This year’s Handel Festival at Göttingen lived up to its currently very high reputation, with no less than three stunning centrepiece Handel productions and the usual bevy of small scale but exciting concerts. Those three productions came like a hat trick, one night after the other, each as good as if not better than the other. First up was Susanna, a rarely performed but delightful Old Testament story oratorio, then the fully staged opera Imeneo and finally a concert performance of the also rarely performed opera Berenice.
Imeneo (Deutschestheater, May 6 & 10), Handel’s second from last Italian opera, was composed over a period of two years, and finally performed in November 1740 at the Lincoln’s Inn Fields Theatre. It is one of the composer’s shortest operas, being named by him an “operetta” (with at that time no whipped cream and waltz implications) and has perhaps the most narrative simplicity. It was revived during Handel’s Dublin season of 1742, when it was considerably reshaped as a “serenata”. This later version co-opted arias from other works, particularly Deidamia, but, at its end and in defiance of all convention, included the undeniably lovely duetto “Per le porte del tormento” from Sosarme, sung by the couple who don’t end up together. It is always a temptation to include this in performances of the earlier version, even though it doesn’t really make sense, and at Göttingen the temptation was not resisted. The only other departure from the 1740 score was the substitution of “Di cieca notte” by an aria from a draft score of 1739, “La beltà che t’innamora”, with a little tinkering with the preceding recitative; it was not clear why. The former has more musical interest and seems just as relevant to the plot, if perhaps more clouded in metaphor.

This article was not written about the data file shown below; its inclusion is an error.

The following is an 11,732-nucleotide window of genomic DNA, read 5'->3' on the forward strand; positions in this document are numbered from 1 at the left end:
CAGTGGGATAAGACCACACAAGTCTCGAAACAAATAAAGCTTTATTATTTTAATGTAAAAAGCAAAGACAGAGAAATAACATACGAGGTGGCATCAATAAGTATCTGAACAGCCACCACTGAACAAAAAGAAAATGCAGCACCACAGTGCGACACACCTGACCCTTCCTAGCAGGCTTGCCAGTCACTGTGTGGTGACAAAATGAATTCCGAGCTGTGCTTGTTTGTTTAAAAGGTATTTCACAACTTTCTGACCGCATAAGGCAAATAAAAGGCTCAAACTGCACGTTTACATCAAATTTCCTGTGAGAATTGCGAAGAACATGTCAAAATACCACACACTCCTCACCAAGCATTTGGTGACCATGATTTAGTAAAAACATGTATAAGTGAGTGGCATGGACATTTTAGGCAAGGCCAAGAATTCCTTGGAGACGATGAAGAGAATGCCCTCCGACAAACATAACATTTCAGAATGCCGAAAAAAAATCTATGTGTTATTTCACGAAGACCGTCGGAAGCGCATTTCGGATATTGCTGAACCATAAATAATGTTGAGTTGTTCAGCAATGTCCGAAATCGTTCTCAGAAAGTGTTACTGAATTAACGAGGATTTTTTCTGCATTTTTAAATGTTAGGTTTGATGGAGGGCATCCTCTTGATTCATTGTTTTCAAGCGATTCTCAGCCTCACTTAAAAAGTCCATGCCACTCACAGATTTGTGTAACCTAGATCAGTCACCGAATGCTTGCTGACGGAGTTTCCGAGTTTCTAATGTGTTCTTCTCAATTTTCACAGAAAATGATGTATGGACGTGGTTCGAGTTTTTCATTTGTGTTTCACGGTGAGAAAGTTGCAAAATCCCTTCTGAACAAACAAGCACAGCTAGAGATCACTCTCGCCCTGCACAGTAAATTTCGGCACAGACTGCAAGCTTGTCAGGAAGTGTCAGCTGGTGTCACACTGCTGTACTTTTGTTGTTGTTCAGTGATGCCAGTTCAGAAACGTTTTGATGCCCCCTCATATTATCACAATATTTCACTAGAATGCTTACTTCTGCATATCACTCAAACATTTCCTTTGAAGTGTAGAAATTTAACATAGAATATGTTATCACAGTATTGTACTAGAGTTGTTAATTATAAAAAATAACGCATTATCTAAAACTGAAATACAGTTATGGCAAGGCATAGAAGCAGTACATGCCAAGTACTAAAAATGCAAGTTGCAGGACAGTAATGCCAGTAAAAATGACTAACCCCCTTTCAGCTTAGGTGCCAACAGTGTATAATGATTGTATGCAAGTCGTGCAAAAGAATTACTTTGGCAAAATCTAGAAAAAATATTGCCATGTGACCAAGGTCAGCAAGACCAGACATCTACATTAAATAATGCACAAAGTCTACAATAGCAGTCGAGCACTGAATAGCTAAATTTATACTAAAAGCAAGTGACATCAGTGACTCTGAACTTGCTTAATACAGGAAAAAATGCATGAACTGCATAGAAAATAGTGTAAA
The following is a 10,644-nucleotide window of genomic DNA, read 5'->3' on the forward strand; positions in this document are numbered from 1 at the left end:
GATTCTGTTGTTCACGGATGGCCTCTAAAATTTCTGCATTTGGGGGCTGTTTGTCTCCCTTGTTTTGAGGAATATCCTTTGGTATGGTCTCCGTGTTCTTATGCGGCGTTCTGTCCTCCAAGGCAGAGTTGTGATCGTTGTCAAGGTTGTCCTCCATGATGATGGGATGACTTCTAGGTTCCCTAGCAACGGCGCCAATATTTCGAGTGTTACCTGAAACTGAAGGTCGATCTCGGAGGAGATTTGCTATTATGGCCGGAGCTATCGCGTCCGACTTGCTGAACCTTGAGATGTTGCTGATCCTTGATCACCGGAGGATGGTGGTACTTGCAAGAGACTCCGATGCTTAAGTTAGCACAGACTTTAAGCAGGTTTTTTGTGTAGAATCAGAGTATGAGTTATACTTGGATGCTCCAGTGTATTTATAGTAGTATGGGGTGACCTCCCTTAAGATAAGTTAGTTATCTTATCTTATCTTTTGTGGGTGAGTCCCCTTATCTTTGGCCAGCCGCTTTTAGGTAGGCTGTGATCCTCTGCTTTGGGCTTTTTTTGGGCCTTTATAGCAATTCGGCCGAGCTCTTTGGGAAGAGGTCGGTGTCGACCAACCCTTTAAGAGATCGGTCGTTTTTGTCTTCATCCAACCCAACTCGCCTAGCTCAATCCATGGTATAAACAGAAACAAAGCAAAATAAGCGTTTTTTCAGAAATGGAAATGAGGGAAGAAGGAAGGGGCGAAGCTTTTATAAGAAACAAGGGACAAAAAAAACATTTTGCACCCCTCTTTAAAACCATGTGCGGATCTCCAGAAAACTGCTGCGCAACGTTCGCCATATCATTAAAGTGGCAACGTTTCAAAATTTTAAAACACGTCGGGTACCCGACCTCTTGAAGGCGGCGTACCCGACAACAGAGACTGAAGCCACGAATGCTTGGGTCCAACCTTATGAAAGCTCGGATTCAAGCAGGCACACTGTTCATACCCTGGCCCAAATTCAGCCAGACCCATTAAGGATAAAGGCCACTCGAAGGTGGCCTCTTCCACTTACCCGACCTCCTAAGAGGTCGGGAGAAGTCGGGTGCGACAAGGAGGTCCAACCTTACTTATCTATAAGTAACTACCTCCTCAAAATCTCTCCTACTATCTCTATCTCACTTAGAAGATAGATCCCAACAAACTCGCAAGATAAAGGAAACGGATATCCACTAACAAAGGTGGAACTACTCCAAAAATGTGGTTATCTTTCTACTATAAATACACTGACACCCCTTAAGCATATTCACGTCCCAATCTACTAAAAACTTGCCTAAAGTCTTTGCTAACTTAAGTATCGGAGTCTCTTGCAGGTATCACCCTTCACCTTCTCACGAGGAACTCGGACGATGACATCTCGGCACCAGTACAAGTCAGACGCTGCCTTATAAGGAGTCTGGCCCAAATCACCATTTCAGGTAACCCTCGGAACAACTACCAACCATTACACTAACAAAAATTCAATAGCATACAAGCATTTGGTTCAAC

While the plotting is generally transparent, some of the relationships are rather opaque. While the character Argenio is clearly Clomiri’s father, he is sometimes described as Rosmene’s father, and sometimes as the father of both along with the assumption the two women are sisters; this is not justified anywhere in the text. In general, he behaves like everyone’s father, so he might just be considered a generalised patriarchal figure. The main point however is that both Tirinto, a sort of pre-Romantic type, and Imeneo, a swashbuckling (if perhaps boneheaded) hero who saved Rosmene’s life, are set on marrying the last named, while Clomiri hankers after Imeneo. Argenio urges the conventional view of the time, that Rosmene should favour Imeneo out of duty.